Across the globe, the coronavirus pandemic has seen the rapid inflation of government power. Executives are seeking to bail out industries and are forcing citizens to follow social distancing measures.

In the UK, this has taken the form of banning people from socialising outside their households, while the US is preparing a $2 trillion stimulus package. It is not an overstatement to say our lives have turned upside down in under a month.

However it is in Hungary, a member of both NATO and the EU, that coronavirus has had the most profound political effects. On the 30th of March, the Hungarian parliament voted to give Prime Minister Viktor Orban near-dictatorial powers to rule by decree, censor media, and cancel elections, ostensibly to curb the spread of coronavirus. 

While this may seem to mirror the actions taken by other governments during the crisis, in reality it represents another nail in the coffin of Hungarian democracy following years of growing authoritarianism on the part of the Orban government. 

To fully comprehend the consequences of this authoritarian coup de grâce, it is important to first look back on the past decade of Hungarian politics, starting with the victory of Orban’s Fidesz party in the 2010 general election.

This victory came on the back of anger at the ruling Socialist Party’s mishandling of the 2008 economic crisis and revelations of corruption in its leadership. Consequently it could be interpreted more as a protest vote against the establishment than an endorsement of Fidesz’s policies.

Orban though, who had first won power in 1998 after studying at Pembroke College Oxford, was determined not to again lose power having blamed his previous defeats on media bias and rigged elections. Therefore he set about using the force of the Hungarian state to create a political monopoly.

His party Fidesz oversaw blatant gerrymandering, diluting the electoral power of liberal cities like Budapest in favour of conservative rural areas. It also set up fake parties with deliberately similar names to the actual opposition parties in order to split the vote; and gave citizenship to 1 million ethnic Hungarian living outside the country, most of whom have never set foot in Hungary and who regularly vote for Orban en masse.

On top of this the Fidesz state has launched an assault on the free press, buying out news companies or pressuring them into dissolution so that now 90% of all media outlets are controlled by the government or allies. The results of this attack on civil society are evidenced by the outcome of the 2018 election which saw Fidesz win ⅔ of the seats (enough to amend the constitution) with just 49% of the vote.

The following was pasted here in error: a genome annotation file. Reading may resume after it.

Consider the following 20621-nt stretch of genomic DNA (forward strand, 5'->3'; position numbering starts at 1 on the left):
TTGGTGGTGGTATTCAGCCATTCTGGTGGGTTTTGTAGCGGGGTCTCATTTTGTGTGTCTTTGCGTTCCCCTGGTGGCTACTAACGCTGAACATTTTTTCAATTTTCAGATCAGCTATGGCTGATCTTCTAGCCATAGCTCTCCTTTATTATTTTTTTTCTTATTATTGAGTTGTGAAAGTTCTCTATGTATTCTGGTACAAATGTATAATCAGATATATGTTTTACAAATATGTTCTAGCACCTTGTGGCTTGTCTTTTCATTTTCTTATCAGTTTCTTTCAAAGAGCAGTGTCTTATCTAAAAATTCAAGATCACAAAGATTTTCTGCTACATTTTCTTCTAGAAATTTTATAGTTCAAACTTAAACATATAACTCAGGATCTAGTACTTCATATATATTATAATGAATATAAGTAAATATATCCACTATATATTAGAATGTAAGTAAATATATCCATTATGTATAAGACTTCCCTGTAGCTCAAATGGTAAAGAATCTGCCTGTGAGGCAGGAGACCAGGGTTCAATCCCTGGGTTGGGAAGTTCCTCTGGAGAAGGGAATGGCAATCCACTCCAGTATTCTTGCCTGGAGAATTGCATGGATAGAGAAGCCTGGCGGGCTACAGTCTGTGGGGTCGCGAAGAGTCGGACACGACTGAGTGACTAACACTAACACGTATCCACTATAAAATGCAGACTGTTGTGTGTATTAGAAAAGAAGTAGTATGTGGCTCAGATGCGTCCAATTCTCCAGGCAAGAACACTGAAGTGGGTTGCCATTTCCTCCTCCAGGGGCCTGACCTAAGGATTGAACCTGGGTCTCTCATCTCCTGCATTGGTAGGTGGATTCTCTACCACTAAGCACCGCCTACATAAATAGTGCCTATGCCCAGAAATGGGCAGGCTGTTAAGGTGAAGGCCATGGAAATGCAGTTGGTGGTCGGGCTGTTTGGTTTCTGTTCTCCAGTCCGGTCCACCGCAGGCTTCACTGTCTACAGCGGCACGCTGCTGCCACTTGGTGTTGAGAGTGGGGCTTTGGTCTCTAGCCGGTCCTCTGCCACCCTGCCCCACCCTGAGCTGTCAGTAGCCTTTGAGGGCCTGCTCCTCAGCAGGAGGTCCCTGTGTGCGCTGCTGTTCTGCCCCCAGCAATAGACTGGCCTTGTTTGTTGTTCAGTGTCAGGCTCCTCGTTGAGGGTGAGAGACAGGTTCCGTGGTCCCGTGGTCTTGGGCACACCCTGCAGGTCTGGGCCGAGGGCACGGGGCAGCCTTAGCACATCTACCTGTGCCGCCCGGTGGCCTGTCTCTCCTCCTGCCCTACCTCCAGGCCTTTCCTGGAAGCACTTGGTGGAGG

Until now Orban’s state has always maintained the veneer of legitimacy. Individuals in Hungary are not jailed for voicing anti-government opinion and there is no evidence of outright electoral fraud.

The outbreak of coronavirus has changed this equation. Despite Hungary only having 678 cases (compared to 125,000 in Spain), Orban has used the pandemic to accrue blatantly totalitarian powers to rule by decree with both parliament and elections being suspended indefinitely.

It is also important to note that Orban still wields emergency powers given to him during the 2015 refugee crisis, despite Hungary now only receiving on average two asylum claims per day.

Furthermore the Hungarian legislation lacks a “sunset clause”, which would see the law automatically suspended after a set period, as has been included in Britain’s legal responses to the pandemic. It should go without saying that that however bad this pandemic is, it does not require the monopolisation of power in the hands of one man , as the examples of Spain, Italy, and Germany show.

It is also arguable that Orban’s previous anti-democratic actions and neglect of health services led to the exodus of doctors and other educated professionals from Hungary, actively hampering their response to the crisis. In fact Orban’s first use of his emergency power has been to promote a bill which would end legal recognition of transgender people, making it impossible for individuals to change their recorded sex at birth. 

As shown by his transphobic actions Orban’s attitudes are almost the antithesis of the founding principles of the EU, with Orban himself declaring in 2018 that “liberal Europe is devoid of all meaning” and that Hungarian “Christian democracy” is by definition illiberal.

Therefore, one might expect the EU to be taking action to punish his seizure of power. Yet at the moment the organisation appears to lack both the motivation and means to do so.

Fidesz is a key member of the EU Parliament’s European People’s Party, an organisation which includes the CDU party of Angela Merkel and Commission President Ursula von der Leyen.

Even if the EPP was willing to move against Orban the only mechanism the EU has of punishing members is Article 7, which could strip Hungary of its voting rights. However, this requires unanimous agreement among states and Poland will surely veto it as long as the equally authoritarian Law and Justice Party is in power there. 

While we are all at risk of overdramatisation in these trying times, it may not be too much of an exaggeration to see Orban’s most recent actions as Hungary’s “Reichstag Fire” moment. The total burning down of democracy may soon follow.

Dan Hubbard

Dan Hubbard is a Global Affairs editor at the Oxford Blue. He is a second year Historian at St John's college and when not at Oxford lives near Liverpool